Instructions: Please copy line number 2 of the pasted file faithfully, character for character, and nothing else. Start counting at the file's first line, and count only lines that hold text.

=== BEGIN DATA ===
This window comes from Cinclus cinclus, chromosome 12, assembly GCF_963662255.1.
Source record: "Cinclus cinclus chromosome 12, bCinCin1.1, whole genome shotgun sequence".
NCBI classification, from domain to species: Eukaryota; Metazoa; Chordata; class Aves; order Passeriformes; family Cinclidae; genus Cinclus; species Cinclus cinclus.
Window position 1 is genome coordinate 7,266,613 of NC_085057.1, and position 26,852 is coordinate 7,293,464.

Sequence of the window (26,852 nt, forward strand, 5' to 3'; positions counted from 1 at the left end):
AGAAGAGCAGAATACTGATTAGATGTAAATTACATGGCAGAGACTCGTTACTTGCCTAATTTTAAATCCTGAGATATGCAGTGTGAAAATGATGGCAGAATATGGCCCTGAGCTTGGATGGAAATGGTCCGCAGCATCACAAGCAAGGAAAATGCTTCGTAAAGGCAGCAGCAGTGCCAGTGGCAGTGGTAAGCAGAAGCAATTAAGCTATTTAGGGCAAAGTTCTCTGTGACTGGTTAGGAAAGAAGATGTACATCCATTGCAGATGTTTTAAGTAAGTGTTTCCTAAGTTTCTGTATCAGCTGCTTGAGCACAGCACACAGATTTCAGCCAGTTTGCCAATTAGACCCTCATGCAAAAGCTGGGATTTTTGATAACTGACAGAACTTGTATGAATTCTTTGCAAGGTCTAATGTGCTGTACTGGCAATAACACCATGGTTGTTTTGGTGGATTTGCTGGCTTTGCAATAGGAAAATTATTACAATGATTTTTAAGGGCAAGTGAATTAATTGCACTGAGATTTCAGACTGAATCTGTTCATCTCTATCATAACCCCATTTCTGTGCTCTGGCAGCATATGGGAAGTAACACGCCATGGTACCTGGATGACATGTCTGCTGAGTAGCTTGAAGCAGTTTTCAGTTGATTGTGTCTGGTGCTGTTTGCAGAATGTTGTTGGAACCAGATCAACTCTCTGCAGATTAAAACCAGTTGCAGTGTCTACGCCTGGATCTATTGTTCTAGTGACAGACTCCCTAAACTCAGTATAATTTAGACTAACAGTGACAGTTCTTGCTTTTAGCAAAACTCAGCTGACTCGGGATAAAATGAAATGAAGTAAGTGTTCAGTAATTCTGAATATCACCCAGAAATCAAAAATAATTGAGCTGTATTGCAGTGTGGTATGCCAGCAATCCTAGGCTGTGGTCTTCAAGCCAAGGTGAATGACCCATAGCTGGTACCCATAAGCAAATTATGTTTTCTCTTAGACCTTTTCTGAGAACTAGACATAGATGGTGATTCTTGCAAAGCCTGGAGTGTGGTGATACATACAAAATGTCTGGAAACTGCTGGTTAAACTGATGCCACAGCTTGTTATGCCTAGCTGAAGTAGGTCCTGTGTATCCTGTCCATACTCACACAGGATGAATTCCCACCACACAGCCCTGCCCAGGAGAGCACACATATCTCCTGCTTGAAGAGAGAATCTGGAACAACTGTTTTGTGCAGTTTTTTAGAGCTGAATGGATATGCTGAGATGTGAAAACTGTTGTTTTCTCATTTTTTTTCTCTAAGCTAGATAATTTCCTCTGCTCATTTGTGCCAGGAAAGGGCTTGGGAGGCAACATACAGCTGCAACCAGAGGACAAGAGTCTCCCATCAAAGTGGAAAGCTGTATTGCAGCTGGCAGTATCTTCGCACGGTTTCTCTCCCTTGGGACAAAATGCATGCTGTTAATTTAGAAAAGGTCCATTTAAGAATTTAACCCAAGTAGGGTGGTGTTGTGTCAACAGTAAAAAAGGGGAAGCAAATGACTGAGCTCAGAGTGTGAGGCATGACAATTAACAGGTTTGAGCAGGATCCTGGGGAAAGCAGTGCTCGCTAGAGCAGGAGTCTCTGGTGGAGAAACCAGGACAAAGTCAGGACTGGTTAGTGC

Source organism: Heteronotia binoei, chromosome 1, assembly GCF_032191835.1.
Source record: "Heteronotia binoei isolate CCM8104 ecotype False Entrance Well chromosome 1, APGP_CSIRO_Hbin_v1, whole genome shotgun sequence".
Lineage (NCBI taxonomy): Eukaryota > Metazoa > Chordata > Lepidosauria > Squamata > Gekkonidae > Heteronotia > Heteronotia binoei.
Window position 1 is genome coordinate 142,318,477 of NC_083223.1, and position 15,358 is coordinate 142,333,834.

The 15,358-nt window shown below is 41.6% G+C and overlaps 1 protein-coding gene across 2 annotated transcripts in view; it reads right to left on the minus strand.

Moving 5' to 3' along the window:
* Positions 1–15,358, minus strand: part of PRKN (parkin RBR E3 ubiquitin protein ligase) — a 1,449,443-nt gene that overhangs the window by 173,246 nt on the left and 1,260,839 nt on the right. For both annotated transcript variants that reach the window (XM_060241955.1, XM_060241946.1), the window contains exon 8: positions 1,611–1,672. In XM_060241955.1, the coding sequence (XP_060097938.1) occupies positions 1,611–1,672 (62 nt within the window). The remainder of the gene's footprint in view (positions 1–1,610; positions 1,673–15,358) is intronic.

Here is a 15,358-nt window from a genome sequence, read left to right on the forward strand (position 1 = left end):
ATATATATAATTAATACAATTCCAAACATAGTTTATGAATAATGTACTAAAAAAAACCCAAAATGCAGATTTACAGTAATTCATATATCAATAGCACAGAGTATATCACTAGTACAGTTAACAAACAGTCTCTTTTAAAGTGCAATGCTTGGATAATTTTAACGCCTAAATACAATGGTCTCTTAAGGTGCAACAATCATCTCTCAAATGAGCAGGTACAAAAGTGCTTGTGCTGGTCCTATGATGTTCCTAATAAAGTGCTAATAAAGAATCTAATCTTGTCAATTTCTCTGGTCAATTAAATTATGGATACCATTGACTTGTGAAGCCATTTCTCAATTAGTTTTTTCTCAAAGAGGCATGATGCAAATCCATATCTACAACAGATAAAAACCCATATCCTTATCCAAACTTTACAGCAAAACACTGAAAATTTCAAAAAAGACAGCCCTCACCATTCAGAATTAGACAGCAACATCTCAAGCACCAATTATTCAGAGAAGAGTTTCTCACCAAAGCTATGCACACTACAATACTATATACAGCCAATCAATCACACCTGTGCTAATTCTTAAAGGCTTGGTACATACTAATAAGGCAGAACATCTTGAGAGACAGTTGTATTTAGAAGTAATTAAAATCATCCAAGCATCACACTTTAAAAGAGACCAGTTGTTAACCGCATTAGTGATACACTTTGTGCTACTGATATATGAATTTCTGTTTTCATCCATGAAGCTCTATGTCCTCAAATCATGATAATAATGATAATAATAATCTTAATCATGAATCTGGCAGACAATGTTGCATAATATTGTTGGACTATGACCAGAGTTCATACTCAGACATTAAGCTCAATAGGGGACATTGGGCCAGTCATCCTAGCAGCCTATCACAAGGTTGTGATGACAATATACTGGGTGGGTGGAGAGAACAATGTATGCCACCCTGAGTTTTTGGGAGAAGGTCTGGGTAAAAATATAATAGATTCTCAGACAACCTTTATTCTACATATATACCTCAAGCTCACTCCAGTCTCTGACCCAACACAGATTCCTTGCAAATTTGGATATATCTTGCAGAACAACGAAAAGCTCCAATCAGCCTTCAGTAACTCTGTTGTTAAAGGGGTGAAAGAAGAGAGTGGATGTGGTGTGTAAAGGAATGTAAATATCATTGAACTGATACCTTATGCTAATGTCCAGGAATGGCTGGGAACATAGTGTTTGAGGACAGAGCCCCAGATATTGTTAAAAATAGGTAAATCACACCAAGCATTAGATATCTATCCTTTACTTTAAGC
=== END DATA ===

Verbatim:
Source record: "Cinclus cinclus chromosome 12, bCinCin1.1, whole genome shotgun sequence".